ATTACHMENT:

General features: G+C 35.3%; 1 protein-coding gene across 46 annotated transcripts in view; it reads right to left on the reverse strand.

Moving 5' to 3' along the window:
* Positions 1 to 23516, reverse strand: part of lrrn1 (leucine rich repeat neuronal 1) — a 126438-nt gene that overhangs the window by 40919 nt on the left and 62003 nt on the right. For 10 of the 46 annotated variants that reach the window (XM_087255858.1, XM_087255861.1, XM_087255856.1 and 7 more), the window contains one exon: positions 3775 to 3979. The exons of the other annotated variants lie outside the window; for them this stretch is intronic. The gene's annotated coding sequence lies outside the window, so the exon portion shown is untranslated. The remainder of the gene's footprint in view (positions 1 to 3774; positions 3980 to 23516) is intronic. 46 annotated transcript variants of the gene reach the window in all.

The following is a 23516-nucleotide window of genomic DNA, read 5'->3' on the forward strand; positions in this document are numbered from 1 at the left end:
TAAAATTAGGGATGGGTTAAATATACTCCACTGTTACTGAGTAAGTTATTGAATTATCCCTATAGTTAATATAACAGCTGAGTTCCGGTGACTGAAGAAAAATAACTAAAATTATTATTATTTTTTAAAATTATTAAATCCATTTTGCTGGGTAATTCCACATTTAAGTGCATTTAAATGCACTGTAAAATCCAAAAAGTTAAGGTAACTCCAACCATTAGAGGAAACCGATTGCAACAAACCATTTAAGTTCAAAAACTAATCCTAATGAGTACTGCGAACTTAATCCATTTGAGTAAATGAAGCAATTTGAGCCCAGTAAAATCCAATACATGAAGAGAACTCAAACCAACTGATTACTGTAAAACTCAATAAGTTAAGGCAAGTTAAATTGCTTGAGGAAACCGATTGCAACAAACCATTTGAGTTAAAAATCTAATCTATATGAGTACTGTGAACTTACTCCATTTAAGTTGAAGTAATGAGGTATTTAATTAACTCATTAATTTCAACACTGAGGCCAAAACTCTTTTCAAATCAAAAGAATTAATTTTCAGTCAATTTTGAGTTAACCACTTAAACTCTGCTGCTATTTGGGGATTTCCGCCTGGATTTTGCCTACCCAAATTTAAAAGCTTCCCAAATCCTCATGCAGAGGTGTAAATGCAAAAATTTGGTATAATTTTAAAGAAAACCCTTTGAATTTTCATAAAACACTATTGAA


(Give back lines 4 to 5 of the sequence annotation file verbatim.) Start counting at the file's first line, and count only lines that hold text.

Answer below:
The following is a 23516-nucleotide window of genomic DNA, read 5'->3' on the forward strand; positions in this document are numbered from 1 at the left end:
TAAAATTAGGGATGGGTTAAATATACTCCACTGTTACTGAGTAAGTTATTGAATTATCCCTATAGTTAATATAACAGCTGAGTTCCGGTGACTGAAGAAAAATAACTAAAATTATTATTATTTTTTAAAATTATTAAATCCATTTTGCTGGGTAATTCCACATTTAAGTGCATTTAAATGCACTGTAAAATCCAAAAAGTTAAGGTAACTCCAACCATTAGAGGAAACCGATTGCAACAAACCATTTAAGTTCAAAAACTAATCCTAATGAGTACTGCGAACTTAATCCATTTGAGTAAATGAAGCAATTTGAGCCCAGTAAAATCCAATACATGAAGAGAACTCAAACCAACTGATTACTGTAAAACTCAATAAGTTAAGGCAAGTTAAATTGCTTGAGGAAACCGATTGCAACAAACCATTTGAGTTAAAAATCTAATCTATATGAGTACTGTGAACTTACTCCATTTAAGTTGAAGTAATGAGGTATTTAATTAACTCATTAATTTCAACACTGAGGCCAAAACTCTTTTCAAATCAAAAGAATTAATTTTCAGTCAATTTTGAGTTAACCACTTAAACTCTGCTGCTATTTGGGGATTTCCGCCTGGATTTTGCCTACCCAAATTTAAAAGCTTCCCAAATCCTCATGCAGAGGTGTAAATGCAAAAATTTGGTATAATTTTAAAGAAAACCCTTTGAATTTTCATAAAACACTATTGAA